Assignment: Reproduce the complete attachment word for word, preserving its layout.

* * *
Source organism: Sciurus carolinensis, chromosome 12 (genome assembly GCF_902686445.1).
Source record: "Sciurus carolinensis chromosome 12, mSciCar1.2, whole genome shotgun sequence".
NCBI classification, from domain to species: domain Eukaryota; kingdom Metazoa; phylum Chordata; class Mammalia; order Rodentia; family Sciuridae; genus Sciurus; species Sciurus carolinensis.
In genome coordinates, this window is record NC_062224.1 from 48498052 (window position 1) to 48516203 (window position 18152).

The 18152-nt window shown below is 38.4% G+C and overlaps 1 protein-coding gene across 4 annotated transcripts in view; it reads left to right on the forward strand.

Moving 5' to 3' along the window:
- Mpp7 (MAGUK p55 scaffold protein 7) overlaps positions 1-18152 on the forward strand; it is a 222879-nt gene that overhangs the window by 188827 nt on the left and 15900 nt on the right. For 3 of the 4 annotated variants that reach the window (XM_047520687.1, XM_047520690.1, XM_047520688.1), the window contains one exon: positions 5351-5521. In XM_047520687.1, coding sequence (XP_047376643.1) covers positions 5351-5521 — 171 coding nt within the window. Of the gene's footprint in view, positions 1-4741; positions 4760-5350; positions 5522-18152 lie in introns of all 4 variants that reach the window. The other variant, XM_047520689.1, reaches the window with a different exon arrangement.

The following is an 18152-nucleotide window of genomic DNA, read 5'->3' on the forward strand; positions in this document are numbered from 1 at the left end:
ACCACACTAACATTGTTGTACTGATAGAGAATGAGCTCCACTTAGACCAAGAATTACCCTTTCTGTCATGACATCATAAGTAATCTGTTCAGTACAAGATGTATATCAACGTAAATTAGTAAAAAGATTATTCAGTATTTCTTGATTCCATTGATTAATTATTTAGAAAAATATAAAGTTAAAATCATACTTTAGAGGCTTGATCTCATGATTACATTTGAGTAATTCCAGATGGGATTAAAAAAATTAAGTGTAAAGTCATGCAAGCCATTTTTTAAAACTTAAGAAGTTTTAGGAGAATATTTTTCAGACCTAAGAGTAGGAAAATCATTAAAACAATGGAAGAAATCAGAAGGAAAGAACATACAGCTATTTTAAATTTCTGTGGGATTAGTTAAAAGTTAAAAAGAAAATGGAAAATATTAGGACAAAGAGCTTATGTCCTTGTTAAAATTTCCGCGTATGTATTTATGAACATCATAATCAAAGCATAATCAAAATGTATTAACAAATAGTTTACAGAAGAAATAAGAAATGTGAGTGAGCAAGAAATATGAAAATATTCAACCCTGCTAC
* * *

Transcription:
Source organism: Sciurus carolinensis, chromosome 12 (genome assembly GCF_902686445.1).
Source record: "Sciurus carolinensis chromosome 12, mSciCar1.2, whole genome shotgun sequence".
NCBI classification, from domain to species: domain Eukaryota; kingdom Metazoa; phylum Chordata; class Mammalia; order Rodentia; family Sciuridae; genus Sciurus; species Sciurus carolinensis.
In genome coordinates, this window is record NC_062224.1 from 48498052 (window position 1) to 48516203 (window position 18152).

The 18152-nt window shown below is 38.4% G+C and overlaps 1 protein-coding gene across 4 annotated transcripts in view; it reads left to right on the forward strand.

Moving 5' to 3' along the window:
- Mpp7 (MAGUK p55 scaffold protein 7) overlaps positions 1-18152 on the forward strand; it is a 222879-nt gene that overhangs the window by 188827 nt on the left and 15900 nt on the right. For 3 of the 4 annotated variants that reach the window (XM_047520687.1, XM_047520690.1, XM_047520688.1), the window contains one exon: positions 5351-5521. In XM_047520687.1, coding sequence (XP_047376643.1) covers positions 5351-5521 — 171 coding nt within the window. Of the gene's footprint in view, positions 1-4741; positions 4760-5350; positions 5522-18152 lie in introns of all 4 variants that reach the window. The other variant, XM_047520689.1, reaches the window with a different exon arrangement.

The following is an 18152-nucleotide window of genomic DNA, read 5'->3' on the forward strand; positions in this document are numbered from 1 at the left end:
ACCACACTAACATTGTTGTACTGATAGAGAATGAGCTCCACTTAGACCAAGAATTACCCTTTCTGTCATGACATCATAAGTAATCTGTTCAGTACAAGATGTATATCAACGTAAATTAGTAAAAAGATTATTCAGTATTTCTTGATTCCATTGATTAATTATTTAGAAAAATATAAAGTTAAAATCATACTTTAGAGGCTTGATCTCATGATTACATTTGAGTAATTCCAGATGGGATTAAAAAAATTAAGTGTAAAGTCATGCAAGCCATTTTTTAAAACTTAAGAAGTTTTAGGAGAATATTTTTCAGACCTAAGAGTAGGAAAATCATTAAAACAATGGAAGAAATCAGAAGGAAAGAACATACAGCTATTTTAAATTTCTGTGGGATTAGTTAAAAGTTAAAAAGAAAATGGAAAATATTAGGACAAAGAGCTTATGTCCTTGTTAAAATTTCCGCGTATGTATTTATGAACATCATAATCAAAGCATAATCAAAATGTATTAACAAATAGTTTACAGAAGAAATAAGAAATGTGAGTGAGCAAGAAATATGAAAATATTCAACCCTGCTAC